Light up your veterinary life
Heather E. Lewis, AIA, NCARB
Heather Lewis, AIA, NCARB, is a partner at Animal Arts, an architecture firm in Boulder, Colorado and frequent HospitalDesign360 conference speaker. She's a lighting geek and a (seriously) devoted advocate of minimizing pets' stress and anxiety during their veterinary visits. She has designed practices and shelters that range in size from 1,200 square feet to 110,000 square feet. During grad school (as a break from architorture) she trained miniature horses to pull carts!
Anyone NOT want cooler surgery lights or better task lighting? Advances in lighting could make these reasonable updates for your veterinary practice.
The lighting aisles have some new options these days, and these new LED bulbs would obviously be happy to get adopted into your practice. On the upside, they last longer. They use less energy. They don't generate heat, so your practice will stay cooler if you make the switch. (Which could save you more energy by reducing your cooling needs in the summer, depending on where you live.)
This ultrasound / endoscopy room at PetCare Veterinary Hospital in Santa Rosa, California, features lighting that dims. (Photo by Tim Murphy, fotoimagery)
On the downside, although they're coming down in price, they're still more expensive than florescent lighting. (Still, you do save money in the long term, because, did we mention, they use less energy.) Also on the maybe-a-minus side, to switch to LED lighting, you also have to change your fixtures. (Why "maybe?" Well… if the previous practice owner installed some now-dated cheapo lights that you hate, NEEDING to replace the fixtures could actually be a plus. And a lighting update can be a manageable time and money investment that makes a big, big difference in your workday.) To give you some financial grounding, new fixtures will cost about $150 to $300 each depending on the fixture and not including labor.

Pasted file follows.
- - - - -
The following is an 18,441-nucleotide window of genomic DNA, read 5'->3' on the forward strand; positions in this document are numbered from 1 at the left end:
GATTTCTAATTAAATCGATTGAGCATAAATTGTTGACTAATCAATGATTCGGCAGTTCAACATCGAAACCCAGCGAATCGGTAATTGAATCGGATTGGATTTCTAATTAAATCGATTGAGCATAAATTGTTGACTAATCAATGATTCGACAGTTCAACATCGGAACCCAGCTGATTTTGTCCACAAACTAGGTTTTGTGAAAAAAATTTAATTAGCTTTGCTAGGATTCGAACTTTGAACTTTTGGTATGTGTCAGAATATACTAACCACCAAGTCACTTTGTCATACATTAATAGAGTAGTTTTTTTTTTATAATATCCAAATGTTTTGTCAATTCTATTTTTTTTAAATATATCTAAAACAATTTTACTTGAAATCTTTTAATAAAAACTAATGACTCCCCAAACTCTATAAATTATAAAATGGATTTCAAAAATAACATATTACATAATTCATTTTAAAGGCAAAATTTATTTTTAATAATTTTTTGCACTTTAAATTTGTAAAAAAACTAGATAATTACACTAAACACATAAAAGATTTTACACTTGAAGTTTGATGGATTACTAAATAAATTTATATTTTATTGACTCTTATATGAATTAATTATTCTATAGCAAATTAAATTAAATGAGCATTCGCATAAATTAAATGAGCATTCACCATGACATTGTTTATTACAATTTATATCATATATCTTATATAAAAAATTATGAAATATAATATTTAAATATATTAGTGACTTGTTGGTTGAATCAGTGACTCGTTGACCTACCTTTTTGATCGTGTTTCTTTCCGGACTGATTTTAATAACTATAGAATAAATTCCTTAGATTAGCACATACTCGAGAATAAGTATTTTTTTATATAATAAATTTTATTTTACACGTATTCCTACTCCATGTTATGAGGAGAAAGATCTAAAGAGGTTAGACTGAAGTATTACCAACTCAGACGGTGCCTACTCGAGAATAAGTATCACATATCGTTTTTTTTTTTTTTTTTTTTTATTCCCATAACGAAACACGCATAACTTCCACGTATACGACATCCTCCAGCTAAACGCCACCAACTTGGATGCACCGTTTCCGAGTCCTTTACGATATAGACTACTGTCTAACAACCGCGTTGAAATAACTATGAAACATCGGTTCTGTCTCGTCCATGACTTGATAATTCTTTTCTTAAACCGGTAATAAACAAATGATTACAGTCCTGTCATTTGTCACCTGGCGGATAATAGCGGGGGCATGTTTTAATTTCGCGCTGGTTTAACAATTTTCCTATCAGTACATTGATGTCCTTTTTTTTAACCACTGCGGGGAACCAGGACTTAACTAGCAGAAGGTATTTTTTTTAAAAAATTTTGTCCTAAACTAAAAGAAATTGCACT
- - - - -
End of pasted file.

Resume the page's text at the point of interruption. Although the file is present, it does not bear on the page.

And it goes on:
Veterinary architect Heather Lewis says LED lights can offer some great advantages for you and your team, for your clients, and perhaps most important, for your patients.
1. Happier housing. Florescent lights are cheap to buy but expensive if you want to make them dim. LED lights are easy to dim and coming down in price. And lower light can reduce boarders' and patients' stress.
2. See better. Better task lighting in surgery, exam rooms, and at work stations could be just the break your eyes are looking for. And who doesn't want surgery lights that don't make you sweat. More light. Less heat. That's what LED gets you.
3. Cut the noise. If the buzz of your old florescent lights bugs you after hours when machine noise and chatter are at a minimum, chances are it's worrying your patients (with their super hearing) far, far more and all the time. In fact, even if you can't hear it at all, they may. And that can be causing unnecessary stress.
4. Have a little fun. The rules for professional lighting are changing. In the Veterinary Economics Hospital Design Competition, the judges are seeing far more entries with fun bubble light fixtures, chandeliers, and other playful lighting in public spaces.
Heather Lewis, AIA, NCARB, is a partner at Animal Arts, an architecture firm in Boulder, Colorado. She's a lighting geek and a (seriously) devoted advocate of minimizing pets' stress and anxiety during their veterinary visits. She has designed practices and shelters that range in size from 1,200 square feet to 110,000 square feet. During grad school (as a break from “architorture”) she trained miniature horses to pull carts!